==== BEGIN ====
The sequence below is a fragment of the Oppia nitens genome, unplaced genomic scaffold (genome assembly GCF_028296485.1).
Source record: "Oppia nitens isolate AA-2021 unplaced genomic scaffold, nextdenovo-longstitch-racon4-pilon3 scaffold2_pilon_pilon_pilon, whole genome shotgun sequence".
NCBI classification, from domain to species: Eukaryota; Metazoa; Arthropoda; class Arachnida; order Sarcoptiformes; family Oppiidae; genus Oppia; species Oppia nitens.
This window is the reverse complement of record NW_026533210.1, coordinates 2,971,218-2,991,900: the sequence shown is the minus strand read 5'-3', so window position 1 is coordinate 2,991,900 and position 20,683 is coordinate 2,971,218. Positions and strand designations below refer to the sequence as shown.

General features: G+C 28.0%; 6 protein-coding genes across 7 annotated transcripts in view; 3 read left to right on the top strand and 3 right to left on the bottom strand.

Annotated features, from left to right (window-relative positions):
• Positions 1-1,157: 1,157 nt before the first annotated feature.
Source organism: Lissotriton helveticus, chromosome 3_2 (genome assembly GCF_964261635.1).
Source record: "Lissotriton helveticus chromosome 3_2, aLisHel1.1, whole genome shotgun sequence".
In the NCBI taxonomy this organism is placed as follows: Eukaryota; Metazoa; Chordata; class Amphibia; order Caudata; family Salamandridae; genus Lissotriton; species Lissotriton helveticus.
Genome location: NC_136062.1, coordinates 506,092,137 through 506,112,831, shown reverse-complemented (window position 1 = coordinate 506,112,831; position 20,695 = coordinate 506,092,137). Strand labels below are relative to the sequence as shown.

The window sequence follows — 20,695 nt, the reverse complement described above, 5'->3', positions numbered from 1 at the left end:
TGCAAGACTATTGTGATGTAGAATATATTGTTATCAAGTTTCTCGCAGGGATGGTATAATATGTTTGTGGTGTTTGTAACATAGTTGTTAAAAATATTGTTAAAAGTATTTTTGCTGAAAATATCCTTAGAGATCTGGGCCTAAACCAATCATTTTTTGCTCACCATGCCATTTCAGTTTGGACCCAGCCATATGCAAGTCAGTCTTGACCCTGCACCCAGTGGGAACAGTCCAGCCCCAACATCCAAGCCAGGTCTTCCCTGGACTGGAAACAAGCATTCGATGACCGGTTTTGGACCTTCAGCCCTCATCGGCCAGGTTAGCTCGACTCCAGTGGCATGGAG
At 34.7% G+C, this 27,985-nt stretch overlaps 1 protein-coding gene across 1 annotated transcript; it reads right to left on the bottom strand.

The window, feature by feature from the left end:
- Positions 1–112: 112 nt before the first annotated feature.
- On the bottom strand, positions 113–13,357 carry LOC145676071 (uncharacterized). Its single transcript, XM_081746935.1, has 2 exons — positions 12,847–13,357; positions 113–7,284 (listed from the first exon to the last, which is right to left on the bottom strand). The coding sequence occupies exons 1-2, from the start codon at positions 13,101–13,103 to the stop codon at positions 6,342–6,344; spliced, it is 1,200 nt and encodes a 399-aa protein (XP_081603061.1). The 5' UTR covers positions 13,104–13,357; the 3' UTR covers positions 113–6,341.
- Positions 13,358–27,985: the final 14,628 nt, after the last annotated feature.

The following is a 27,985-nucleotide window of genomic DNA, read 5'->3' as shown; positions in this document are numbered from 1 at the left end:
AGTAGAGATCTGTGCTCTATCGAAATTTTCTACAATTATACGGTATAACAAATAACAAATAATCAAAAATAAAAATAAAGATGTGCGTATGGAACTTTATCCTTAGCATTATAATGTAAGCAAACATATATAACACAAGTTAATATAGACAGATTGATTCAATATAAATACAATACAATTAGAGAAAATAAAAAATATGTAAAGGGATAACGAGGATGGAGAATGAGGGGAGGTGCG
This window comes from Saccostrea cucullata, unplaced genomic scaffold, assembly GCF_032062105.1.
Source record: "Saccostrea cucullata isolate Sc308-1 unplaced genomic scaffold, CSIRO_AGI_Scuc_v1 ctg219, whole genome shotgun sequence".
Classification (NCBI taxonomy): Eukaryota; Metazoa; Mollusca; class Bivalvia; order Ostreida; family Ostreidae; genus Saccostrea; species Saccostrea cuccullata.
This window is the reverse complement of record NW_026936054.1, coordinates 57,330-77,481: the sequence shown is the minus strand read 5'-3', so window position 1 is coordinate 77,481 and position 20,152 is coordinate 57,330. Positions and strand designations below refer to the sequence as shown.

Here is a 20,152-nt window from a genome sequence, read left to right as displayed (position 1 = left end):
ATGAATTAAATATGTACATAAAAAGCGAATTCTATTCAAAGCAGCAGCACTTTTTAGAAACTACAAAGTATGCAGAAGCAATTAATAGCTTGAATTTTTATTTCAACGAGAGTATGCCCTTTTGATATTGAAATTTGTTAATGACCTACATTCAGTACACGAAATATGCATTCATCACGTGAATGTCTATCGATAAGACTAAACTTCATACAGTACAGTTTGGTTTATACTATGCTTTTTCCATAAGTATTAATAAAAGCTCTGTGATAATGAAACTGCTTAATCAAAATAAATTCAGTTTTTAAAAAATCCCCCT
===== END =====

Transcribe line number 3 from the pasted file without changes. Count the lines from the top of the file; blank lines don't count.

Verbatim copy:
NCBI classification, from domain to species: Eukaryota; Metazoa; Arthropoda; class Arachnida; order Sarcoptiformes; family Oppiidae; genus Oppia; species Oppia nitens.